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Flash Review 1, 3-18: Fusion
Mixing it Up with Trinity at the New Victory

By Paul Ben-Itzak
Copyright 2000 The Dance Insider

Fusion is a funny thing. When it works, it's a marriage made in heaven. When it's a mismatch, you know right away. Examples of both results--as well as some in-general winningly high-spirited dance vivacity--are on view at the New Victory Theater, where Trinity Irish Dance opened a 10-day run Friday night.

But first, a disclaimer. This Flasher is definitely mismatched when it comes to adequately reviewing the traditional Irish step dancing which is the base for Trinity's creations. I can't even claim a dilettante's expertise. So if I focus on the two most adventurous fusion experiments, it's not because they took up most of the program, but because they best match my dance knowledge. In particular, my awareness of the Pilobolus/Momix/Iso line, and of that constant surprise of a polyglot that is Sean Curran.

The Pilobolus-y, Momix-y, Iso-y contribution came from Ashley Roland, a co-founder of Iso, former Momix star, and most recently co-founder of Bodyvox. You'd recognize the Momix from the get-go even if you didn't know Roland was the choreographer, when her 1999 "O'Reely" begins with a soundscape of radio channels being switched, intercut with other sounds like laughter. A screen drops upstage, and a smaller orange curtain drops about halfway downstage. The curtain ripples with life, and veteran Momix watchers will know what's coming: Suddenly some pairs of hands appear from beneath the curtain, step-dancing like feet. This is clever, but not as successfully executed as it might be by Momix; we can clearly see the dancers behind the curtain, somewhat diminishing the magic. (This may be more an effect of inexact lighting management, but don't quote me on that.)

Then the curtain comes up, and we're feted to a run of Pilobolan intertwining of limbs and Pilobolan lifts (the meathook among them, for you authorities out there), in colorful Pilobolan body suits, no less. The oh-so modern dance costumes seem artificially and awkwardly placed on these bodies, which have previously been skirted. Then come the droll expressions. Pilobolans and Momixians are just droll enough to carry these ultimately inane facial experiences off; in less clowny hands, the facial phrasing seems inanely cloying (cloyingly inane?), the dancers not entirely comfortable with such gestures. (Important distinction: I'm NOT saying the dancers were cloying-they're VERY honestly joyful, these performers-just that it seemed that way, probably because this more fluid facial style is unfamiliar to them.) More important, their bodies don't seem at home in the Pilobolan-Momixian phrases overall. Or it may be that it was too much to ask them to absorb this, while at the same time/in the same piece step-dancing. The two don't naturally meld, at least not as Roland has concieved this piece.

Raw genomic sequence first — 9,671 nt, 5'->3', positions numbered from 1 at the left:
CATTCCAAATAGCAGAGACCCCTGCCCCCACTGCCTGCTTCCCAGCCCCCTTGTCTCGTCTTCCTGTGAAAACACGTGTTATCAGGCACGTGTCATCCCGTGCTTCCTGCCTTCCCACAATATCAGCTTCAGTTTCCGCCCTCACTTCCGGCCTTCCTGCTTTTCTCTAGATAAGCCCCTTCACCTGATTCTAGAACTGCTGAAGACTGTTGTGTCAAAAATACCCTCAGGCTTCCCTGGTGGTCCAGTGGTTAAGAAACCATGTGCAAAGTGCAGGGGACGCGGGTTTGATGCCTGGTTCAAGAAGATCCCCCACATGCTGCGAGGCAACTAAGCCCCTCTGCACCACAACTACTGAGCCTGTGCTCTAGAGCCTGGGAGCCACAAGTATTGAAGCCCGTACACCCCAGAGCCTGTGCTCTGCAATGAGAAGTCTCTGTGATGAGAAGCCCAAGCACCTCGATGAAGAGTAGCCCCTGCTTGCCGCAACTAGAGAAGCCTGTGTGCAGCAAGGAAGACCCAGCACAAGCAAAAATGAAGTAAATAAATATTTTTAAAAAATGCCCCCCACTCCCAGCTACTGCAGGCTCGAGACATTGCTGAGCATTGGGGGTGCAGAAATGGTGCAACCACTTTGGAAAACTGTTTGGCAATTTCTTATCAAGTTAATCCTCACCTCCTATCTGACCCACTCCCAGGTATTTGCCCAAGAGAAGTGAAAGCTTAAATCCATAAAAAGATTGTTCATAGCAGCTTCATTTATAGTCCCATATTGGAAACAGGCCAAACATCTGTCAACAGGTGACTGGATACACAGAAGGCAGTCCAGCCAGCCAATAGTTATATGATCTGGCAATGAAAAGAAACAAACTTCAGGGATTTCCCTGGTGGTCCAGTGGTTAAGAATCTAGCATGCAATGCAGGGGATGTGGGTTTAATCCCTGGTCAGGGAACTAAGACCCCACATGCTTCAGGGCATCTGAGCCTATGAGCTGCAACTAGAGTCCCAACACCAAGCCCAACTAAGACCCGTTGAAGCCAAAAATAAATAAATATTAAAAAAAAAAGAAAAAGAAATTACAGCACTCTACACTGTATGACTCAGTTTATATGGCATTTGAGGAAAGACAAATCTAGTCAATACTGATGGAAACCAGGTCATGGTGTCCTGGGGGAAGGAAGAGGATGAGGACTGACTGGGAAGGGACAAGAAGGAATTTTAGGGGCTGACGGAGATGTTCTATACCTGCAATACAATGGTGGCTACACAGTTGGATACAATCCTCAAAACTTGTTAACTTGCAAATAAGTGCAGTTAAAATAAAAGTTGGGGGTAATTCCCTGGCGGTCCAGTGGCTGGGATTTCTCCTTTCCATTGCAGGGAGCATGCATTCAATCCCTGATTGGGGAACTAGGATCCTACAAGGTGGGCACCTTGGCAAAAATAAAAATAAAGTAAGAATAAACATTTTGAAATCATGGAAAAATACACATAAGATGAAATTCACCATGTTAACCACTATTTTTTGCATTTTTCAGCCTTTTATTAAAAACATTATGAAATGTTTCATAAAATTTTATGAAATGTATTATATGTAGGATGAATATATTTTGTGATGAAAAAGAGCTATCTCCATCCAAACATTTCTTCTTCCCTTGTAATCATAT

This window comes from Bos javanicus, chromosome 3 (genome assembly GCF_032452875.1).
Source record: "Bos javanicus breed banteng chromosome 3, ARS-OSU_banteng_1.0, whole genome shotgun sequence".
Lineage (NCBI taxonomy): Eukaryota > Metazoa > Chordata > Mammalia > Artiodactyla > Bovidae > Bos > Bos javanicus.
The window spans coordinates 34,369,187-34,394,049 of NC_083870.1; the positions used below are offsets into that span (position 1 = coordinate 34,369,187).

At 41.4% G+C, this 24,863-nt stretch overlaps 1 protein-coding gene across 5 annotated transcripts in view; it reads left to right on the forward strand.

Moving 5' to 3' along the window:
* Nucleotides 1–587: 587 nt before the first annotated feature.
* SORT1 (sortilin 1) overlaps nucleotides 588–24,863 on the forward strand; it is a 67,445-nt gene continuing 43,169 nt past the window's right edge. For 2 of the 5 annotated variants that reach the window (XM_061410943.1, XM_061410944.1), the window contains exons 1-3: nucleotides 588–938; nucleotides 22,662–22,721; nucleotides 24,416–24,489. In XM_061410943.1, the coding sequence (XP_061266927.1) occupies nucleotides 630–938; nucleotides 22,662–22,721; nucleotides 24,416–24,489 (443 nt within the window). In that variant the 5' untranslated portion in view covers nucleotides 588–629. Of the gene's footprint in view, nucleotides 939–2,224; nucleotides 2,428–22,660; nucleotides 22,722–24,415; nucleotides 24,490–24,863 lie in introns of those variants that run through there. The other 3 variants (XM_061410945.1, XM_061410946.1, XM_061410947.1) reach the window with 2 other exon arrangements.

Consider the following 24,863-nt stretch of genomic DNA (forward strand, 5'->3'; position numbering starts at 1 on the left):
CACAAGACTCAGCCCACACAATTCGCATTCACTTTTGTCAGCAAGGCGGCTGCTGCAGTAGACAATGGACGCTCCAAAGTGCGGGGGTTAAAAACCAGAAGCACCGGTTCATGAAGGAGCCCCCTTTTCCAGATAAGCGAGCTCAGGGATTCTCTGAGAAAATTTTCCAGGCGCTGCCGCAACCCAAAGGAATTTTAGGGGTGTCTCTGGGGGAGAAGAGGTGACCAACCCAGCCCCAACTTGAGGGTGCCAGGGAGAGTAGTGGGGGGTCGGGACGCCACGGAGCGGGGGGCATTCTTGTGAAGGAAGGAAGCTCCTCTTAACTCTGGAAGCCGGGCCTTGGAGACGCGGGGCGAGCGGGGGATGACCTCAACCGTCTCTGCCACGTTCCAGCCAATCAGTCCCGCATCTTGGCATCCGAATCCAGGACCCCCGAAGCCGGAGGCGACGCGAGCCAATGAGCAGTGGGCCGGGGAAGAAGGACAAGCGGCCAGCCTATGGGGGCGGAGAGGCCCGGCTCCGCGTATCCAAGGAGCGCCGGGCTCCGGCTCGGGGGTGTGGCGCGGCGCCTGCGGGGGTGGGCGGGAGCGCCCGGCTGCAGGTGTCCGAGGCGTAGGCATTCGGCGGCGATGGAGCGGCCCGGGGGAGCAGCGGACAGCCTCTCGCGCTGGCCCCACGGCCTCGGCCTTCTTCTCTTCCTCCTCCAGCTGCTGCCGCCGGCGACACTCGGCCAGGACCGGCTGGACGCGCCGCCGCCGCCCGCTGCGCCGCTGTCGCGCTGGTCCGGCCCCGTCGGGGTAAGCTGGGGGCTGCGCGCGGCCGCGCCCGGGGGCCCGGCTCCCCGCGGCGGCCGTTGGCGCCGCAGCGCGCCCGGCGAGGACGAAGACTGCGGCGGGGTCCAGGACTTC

Enter the 2000 "Curran Event," choreographed by Curran with the dancers. Can I just say, when it comes to fusion, Sean Curran is THE man. When most people aim their choreographic chops at fusion, I--being a world beat man--yell, "Stop that man/woman!" or "Quick Mamie, hide the children!" But when Curran's at the fusionary helm, it becomes a visionary magical mystery tour, and instead I shout, "Everybody! Quick, come see! Alchemy is afoot!"

Curran earned my trust in this respect a couple of years back with "Symbolic Logic," a piece created on his own company to the music of Sheila Chandra. This voice of this Indian-born, London-residing artist has been used as shorthand for exotica by other choreographers, notably Stephen Petronio, and I was expecting the same from Curran. But far from a generalized piece of exotica generally set to the music, Curran found the universal patterns of the music--simply put, the math--and explored that geometry very specifically with angles and patterns he put his dancers through. In the Trinity piece, working to match original percussive Afro-Celt Sound System-like music by Kila and body percussion, Curran has built onto the dancers' step dancing lower bodies upper bodies mobilized inna modern dance stylee. We see this particularly in the right angles shaped by their arms. We also see it in the longitudinal and diagonal patterns, and in the street-tough "Yeah--ya gonna do something about it?" facial expressions with which he replaces their previously glistening smiles. The long uniformly curly hair pieces of the more traditional dances are gone, too, replaced by the dancers' varying natural hair; the exception being spunky soloist Sinead Kimbrell, who has greenish dreads threaded through her mane.